All of the values given are for 1.0-inch thickness of insulation.  The R-value is an industry standard unit of thermal resistance for comparing insulation values of different materials.  The R-value is a measure of resistance to heat flow in units of degree F-hour-square foot/BTU-in.

The relationship between “k” and “R” values is described as follows:

k = d/R where d is the heat flow distance.

Comparative Performance of insulations

At a vacuum pressure of 0.02 torr many of the basic insulation designs give about the same thermal performance.  Tests run by NASA KSC to develop a cheap replacement for Perlite that does not pack down and break the inner vessel supports has shown that a new silica aerogel seems to work quite well.  Test results compare various insulating materials as a function of vacuum pressure.  This is shown in the plot of effective conductivity below.  All tests were performed with 1″ of insulating material (60 layers of MLI) in a test dewar.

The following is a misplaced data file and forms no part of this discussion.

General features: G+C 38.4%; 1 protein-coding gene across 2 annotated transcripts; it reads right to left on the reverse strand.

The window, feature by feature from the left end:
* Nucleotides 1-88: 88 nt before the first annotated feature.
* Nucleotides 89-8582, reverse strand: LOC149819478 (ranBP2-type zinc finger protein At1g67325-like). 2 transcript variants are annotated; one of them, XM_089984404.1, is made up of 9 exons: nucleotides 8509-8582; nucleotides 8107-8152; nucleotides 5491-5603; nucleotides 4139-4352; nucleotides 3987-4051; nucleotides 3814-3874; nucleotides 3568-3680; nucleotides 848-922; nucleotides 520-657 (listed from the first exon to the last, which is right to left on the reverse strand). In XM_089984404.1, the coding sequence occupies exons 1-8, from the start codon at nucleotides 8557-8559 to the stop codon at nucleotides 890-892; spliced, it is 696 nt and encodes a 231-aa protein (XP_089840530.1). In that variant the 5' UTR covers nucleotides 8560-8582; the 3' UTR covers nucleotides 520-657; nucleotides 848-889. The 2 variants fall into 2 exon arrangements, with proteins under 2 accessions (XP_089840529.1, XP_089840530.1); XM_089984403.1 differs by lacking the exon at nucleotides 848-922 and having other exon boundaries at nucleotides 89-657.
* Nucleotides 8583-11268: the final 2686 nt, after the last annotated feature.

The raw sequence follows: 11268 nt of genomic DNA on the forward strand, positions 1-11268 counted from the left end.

Chart of Insulation Heat Loss

Insulation Performance Regarding Heat Transfer

The MLI insulation obeys the radiation equation for a gray body where the heat leak depends on the emittance divided by the number of surfaces times temperature to the fourth power.  A comparison of several designs shows a wide range of performance values as seen in the following plot.

Chart of MLI data plot

The actual use of MLI can be evaluated by looking at the conductivity per unit thickness as a function of vacuum pressure.  MLI will not work at pressures above 1E-3 torr, whereas Perlite and Aerogel will work quite well up to a pressures of 2E-2 torr.

Heat Flow Plot

The summary of this information is shown in the following chart.

Material Conductivity
Heat Leak
Perlite (6″) 1.00 1 1.0 (Design)
1.35 10 1.35
Aerogel + Carbon (3″) 0.55 1 1.1
0.85 10 1.7
(30 layers = 1/2″)
0.1 0.1 1.2
0.13 1 1.56
0.5 10 6.0

The chart shows that MLI is only useable if the vacuum pressure is below 1 milliTorr (1 micron) whereas Perlite and Aerogel work at pressures up to 10 milliTorr.

“Cryogenic Insulation System for Soft Vacuum”, by S. D. Augustinovicz and J. E. Fesmire, Dynacs Engineering Company, NASA, Kennedy Space Center NASA SP5027 Cryogenic Systems by Randall Barron